Maggie Petru
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Q - What prompted you to write Love, Obey and Betray?

A – At 16 my husband was a slave in a Nazi work camp. After his death I wanted to record his experiences for his grandchildren but there were too many gaps in my knowledge to make a proper memoir. My solution was to make them background for my protagonist. Vlad’s “memories” are as close to actual events as I can make them given that I wasn’t present. I used these experiences as the basis for his unbalanced reactions to Kate’s casual acceptance of Andreas’ friendship.

Q - Are you Ukrainian?

A – No. My background is Celtic, Scottish with one lonely little Irishman for spice.

Q – Why did Kate not charge her husband after he attacked her?

A – The novel is set in 1973. According to Canadian law at that time, a husband could not rape his wife. She could certainly have walked out on him but she had no legal recourse and would have forfeited any right to spousal support or a share of the marital home if she walked away from her marriage.

Q – How closely does your protagonist’s character mirror that of your husband?

A – Not in the least. My husband did occasionally attend the Ukrainian Orthodox Church and we used the Orthodox wedding vows when we married. I was fascinated by their belief that while the wife must love, honour and obey her husband, the husband must “be worthy of obedience”, something unheard of in traditional protestant services. It puts a whole new perspective on the vows and gave me a handle to use for twisting Vlad’s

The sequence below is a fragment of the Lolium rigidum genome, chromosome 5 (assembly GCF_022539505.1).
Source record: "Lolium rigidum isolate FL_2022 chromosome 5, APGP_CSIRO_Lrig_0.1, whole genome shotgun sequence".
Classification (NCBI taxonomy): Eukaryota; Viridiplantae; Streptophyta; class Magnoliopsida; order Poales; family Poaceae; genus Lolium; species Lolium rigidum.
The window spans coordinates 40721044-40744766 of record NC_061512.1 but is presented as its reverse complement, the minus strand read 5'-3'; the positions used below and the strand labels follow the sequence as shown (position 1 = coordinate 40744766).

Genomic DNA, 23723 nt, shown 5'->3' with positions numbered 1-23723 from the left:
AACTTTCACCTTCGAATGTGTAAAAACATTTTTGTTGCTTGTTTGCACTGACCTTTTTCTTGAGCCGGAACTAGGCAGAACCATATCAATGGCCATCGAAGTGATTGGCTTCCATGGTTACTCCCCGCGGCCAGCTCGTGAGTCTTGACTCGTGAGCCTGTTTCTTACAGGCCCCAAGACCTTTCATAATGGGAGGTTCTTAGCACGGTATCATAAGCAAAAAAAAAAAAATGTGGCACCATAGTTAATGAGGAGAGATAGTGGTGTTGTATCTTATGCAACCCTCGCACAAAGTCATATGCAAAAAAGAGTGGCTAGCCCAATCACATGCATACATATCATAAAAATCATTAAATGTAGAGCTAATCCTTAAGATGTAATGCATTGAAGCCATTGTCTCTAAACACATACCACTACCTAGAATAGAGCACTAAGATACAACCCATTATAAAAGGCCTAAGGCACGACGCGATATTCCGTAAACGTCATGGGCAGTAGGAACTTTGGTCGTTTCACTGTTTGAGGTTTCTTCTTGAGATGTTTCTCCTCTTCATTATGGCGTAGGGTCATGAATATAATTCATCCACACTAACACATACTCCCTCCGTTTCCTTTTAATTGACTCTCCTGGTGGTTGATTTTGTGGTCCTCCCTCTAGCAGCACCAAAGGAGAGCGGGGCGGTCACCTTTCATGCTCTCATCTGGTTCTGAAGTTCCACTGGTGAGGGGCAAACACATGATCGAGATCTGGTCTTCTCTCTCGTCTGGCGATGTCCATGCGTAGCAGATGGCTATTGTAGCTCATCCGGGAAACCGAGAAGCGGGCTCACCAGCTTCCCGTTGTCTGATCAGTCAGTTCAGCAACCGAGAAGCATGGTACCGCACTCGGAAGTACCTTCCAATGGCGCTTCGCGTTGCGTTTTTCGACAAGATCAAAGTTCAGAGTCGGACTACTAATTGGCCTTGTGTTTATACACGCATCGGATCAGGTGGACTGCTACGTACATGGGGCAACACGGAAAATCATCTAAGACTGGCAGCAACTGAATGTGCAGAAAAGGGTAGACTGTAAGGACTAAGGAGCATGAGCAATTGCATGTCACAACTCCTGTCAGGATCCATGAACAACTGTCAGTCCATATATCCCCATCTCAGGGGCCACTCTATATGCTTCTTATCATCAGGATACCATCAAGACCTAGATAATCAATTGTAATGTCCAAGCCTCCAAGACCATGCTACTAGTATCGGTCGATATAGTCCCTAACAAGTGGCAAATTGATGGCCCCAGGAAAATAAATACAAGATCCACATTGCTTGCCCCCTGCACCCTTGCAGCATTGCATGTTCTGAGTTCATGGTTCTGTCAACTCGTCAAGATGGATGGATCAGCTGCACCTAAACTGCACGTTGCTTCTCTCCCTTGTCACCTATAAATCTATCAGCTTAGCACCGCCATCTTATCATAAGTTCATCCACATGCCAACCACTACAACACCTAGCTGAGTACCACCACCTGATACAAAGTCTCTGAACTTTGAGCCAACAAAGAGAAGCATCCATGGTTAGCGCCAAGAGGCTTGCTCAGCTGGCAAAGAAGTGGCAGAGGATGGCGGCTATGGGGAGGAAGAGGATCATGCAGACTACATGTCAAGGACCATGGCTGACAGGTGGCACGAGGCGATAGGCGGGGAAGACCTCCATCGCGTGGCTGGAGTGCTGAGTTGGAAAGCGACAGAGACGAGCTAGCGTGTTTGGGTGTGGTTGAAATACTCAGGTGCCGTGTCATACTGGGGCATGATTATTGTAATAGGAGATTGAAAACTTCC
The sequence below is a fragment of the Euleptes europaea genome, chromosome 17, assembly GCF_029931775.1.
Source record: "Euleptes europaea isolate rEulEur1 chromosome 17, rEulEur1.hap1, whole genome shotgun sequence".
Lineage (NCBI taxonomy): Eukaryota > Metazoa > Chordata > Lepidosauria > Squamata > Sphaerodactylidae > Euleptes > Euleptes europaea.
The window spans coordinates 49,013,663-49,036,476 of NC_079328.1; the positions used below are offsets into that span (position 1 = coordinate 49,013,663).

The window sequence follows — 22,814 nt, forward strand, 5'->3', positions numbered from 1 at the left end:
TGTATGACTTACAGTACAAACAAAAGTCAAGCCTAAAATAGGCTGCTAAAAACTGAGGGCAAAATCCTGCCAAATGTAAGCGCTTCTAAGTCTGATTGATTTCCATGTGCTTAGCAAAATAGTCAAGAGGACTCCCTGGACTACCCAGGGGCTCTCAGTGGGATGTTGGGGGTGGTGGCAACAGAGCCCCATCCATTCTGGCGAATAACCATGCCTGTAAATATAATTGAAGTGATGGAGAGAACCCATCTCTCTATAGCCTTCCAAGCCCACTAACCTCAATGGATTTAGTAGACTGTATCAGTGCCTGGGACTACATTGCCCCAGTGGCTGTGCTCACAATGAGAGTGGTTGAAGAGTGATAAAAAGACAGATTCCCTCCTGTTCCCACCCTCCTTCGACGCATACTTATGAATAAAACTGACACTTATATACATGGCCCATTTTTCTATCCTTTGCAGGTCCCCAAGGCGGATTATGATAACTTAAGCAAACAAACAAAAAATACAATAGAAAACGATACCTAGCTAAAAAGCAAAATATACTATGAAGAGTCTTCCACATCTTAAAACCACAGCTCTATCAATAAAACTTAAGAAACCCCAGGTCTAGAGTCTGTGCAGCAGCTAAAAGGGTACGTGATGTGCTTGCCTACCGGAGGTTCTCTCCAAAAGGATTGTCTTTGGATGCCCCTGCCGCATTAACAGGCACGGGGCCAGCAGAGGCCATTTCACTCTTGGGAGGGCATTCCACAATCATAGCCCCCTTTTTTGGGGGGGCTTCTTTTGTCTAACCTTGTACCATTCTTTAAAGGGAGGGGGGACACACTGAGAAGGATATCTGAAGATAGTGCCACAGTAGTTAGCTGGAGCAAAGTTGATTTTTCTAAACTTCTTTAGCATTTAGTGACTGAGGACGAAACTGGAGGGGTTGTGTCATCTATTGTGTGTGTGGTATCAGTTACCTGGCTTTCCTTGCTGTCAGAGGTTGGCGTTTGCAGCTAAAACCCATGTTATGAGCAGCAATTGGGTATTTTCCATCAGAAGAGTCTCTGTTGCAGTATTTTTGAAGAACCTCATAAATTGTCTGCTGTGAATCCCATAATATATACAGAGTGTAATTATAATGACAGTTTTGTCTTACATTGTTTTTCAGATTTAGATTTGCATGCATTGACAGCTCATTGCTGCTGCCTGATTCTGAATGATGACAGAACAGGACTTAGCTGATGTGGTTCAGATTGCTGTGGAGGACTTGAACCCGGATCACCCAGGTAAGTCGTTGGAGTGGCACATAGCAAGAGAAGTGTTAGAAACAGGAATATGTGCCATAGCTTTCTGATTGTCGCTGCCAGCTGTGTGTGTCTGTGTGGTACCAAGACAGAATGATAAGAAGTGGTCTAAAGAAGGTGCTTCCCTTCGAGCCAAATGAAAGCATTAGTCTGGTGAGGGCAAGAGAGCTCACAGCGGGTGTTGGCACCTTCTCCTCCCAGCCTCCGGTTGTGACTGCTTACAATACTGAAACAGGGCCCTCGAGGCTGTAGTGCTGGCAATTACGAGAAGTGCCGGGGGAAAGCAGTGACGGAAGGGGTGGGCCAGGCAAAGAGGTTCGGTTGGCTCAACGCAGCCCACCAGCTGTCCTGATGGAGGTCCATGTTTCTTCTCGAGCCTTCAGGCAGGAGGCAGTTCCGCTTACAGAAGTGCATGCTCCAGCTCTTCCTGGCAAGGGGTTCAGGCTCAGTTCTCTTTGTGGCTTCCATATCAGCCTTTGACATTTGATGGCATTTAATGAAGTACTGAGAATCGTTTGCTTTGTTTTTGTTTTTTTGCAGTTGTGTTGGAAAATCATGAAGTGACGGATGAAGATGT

Q. – Why is The Black Brides set in Fergus?

A. – I was fascinated by the architecture. I love all those lovely old stone buildings and the river. The school in particular intrigued me, probably because stone schools had mostly been torn down or otherwise decimated by the time I first saw Fergus High in 1980.  Most of the references to those buildings have disappeared over various revisions, but I tried to retain the town layout and street names.

Q. – Are you a dog lover?

A. – Certainly not. Cats are my pets of choice. On the other hand, as a teenager I landed my parents with a collie/shepherd cross pup who grew to be huge. He didn’t much like babies and unless I knew Joe was securely tied in the barn, even I quailed at walking up our lane after dark when I came home for visits.

Q. – World War II has figured prominently in both your novels. Why is that?

A. – Probably because war and the military heavily impacted my generation. As a pre-“boomer” I grew up with family friends and neighbors who served and most of the immigrant kids joining our classes were from families seeking to start over away from the destruction of their homeland.

Q. – Why do you use so much backstory in your work?

A. – I believe most of the important things in life happen because of a decision made before the event occurs. For instance, I would never have met my husband if I’d gone into another profession. But I went into teaching and hated it. That meant I wasn’t good at it and l wound up working in a community with more interest in thrift (inexperienced, therefore cheap teachers)  than quality instructors.  And there he was, just waiting to rescue me from a job I detested. Like it or lump it, my marriage resulted from a bad career choice.

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